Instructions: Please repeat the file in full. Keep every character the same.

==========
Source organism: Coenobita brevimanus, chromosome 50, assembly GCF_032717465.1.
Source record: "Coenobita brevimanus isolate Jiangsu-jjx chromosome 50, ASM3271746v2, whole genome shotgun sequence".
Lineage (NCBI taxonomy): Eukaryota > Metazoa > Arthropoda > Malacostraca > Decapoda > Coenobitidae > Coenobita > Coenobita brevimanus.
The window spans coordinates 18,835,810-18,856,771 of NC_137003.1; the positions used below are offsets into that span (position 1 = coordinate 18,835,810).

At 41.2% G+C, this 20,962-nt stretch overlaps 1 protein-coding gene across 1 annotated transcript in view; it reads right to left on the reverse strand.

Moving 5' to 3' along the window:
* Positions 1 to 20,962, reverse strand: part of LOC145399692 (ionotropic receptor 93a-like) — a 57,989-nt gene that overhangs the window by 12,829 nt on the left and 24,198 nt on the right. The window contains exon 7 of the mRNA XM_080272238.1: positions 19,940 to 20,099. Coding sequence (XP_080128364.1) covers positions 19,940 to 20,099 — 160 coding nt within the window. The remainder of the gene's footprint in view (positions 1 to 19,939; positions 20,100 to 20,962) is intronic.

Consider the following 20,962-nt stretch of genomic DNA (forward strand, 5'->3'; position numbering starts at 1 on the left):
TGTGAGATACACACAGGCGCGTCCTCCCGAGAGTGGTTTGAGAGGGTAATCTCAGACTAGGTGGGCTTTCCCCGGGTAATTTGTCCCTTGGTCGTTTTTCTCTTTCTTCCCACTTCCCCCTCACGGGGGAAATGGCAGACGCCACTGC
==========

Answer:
Source organism: Coenobita brevimanus, chromosome 50, assembly GCF_032717465.1.
Source record: "Coenobita brevimanus isolate Jiangsu-jjx chromosome 50, ASM3271746v2, whole genome shotgun sequence".
Lineage (NCBI taxonomy): Eukaryota > Metazoa > Arthropoda > Malacostraca > Decapoda > Coenobitidae > Coenobita > Coenobita brevimanus.
The window spans coordinates 18,835,810-18,856,771 of NC_137003.1; the positions used below are offsets into that span (position 1 = coordinate 18,835,810).

At 41.2% G+C, this 20,962-nt stretch overlaps 1 protein-coding gene across 1 annotated transcript in view; it reads right to left on the reverse strand.

Moving 5' to 3' along the window:
* Positions 1 to 20,962, reverse strand: part of LOC145399692 (ionotropic receptor 93a-like) — a 57,989-nt gene that overhangs the window by 12,829 nt on the left and 24,198 nt on the right. The window contains exon 7 of the mRNA XM_080272238.1: positions 19,940 to 20,099. Coding sequence (XP_080128364.1) covers positions 19,940 to 20,099 — 160 coding nt within the window. The remainder of the gene's footprint in view (positions 1 to 19,939; positions 20,100 to 20,962) is intronic.

Consider the following 20,962-nt stretch of genomic DNA (forward strand, 5'->3'; position numbering starts at 1 on the left):
TGTGAGATACACACAGGCGCGTCCTCCCGAGAGTGGTTTGAGAGGGTAATCTCAGACTAGGTGGGCTTTCCCCGGGTAATTTGTCCCTTGGTCGTTTTTCTCTTTCTTCCCACTTCCCCCTCACGGGGGAAATGGCAGACGCCACTGC